AUSTIN, Texas — Facing double-digit inflation in 1981, Congress created a commission to consider a role for gold in U.S. monetary policy. The 17-member panel rejected the idea of returning America to the gold standard — except for two dissenting members.
One was a little-known congressman from Texas named Ron Paul.
Today, Paul’s surprisingly strong race for the Republican presidential nomination is drawing new attention to a notion that long has been a cherished cause for a small group of conservatives but is considered a relic of history by mainstream economists and politicians.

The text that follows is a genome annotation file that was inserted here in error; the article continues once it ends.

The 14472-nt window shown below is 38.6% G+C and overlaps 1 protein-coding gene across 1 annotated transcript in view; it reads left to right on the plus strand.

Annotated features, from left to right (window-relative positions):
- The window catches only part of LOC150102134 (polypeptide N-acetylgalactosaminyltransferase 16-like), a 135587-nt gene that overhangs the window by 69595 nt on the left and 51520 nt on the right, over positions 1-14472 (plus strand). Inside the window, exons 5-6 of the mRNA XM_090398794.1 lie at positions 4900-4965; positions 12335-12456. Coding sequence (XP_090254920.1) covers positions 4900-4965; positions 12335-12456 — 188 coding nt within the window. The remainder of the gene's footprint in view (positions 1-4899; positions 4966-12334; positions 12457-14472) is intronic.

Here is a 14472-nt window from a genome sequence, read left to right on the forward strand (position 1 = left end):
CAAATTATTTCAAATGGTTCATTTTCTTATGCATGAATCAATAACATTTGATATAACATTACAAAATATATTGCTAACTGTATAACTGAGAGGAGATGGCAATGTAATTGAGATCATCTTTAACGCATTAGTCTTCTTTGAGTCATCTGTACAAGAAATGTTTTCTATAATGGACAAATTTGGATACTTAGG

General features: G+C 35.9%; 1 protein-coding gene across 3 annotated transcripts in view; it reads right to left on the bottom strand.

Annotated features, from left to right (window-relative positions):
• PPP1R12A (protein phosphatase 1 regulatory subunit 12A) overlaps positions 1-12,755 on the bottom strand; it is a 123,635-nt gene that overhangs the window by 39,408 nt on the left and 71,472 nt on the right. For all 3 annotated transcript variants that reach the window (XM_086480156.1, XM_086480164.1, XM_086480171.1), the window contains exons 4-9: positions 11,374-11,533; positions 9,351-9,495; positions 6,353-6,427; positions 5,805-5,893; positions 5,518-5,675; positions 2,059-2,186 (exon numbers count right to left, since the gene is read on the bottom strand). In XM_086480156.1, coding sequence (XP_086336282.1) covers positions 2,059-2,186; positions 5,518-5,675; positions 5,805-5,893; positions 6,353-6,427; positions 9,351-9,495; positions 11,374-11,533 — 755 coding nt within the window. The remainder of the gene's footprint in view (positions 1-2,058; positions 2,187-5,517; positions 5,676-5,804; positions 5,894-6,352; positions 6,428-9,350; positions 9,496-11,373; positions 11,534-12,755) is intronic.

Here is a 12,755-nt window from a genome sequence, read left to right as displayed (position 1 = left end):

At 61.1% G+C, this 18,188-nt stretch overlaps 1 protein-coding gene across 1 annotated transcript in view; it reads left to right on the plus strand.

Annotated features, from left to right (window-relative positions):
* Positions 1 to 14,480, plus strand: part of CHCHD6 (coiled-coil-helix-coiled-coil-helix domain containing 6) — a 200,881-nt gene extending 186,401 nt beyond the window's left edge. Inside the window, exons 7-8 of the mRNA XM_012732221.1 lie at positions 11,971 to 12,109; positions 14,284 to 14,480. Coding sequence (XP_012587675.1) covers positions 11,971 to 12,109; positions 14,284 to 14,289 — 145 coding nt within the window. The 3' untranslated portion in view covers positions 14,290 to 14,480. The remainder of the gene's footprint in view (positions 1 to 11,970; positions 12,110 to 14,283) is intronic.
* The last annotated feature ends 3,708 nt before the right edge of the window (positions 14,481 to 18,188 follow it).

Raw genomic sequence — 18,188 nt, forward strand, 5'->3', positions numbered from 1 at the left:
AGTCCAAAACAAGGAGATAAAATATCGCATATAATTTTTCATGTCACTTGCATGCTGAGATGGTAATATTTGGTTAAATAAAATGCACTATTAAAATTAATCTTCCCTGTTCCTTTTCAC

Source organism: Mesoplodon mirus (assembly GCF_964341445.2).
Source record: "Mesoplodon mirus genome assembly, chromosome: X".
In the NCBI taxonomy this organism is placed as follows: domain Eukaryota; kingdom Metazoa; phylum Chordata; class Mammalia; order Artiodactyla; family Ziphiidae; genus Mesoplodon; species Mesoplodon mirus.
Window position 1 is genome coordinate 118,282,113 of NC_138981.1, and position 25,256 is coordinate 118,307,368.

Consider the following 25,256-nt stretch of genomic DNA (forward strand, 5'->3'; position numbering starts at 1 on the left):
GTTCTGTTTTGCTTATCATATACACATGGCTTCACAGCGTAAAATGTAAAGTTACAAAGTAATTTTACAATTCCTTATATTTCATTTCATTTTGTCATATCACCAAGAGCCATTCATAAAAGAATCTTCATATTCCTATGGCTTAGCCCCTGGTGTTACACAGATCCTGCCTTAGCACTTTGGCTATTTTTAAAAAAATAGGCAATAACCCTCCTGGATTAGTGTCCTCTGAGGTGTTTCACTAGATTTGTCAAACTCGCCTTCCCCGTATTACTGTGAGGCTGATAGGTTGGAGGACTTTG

Paul and his supporters would like to set a firm value for the U.S. dollar, much like when it was pegged to a specific amount of gold. They say prices would be stable and inflation controlled because the government couldn’t print more money than it had gold to back it up. This approach, Paul maintains, would address many of the economy’s problems.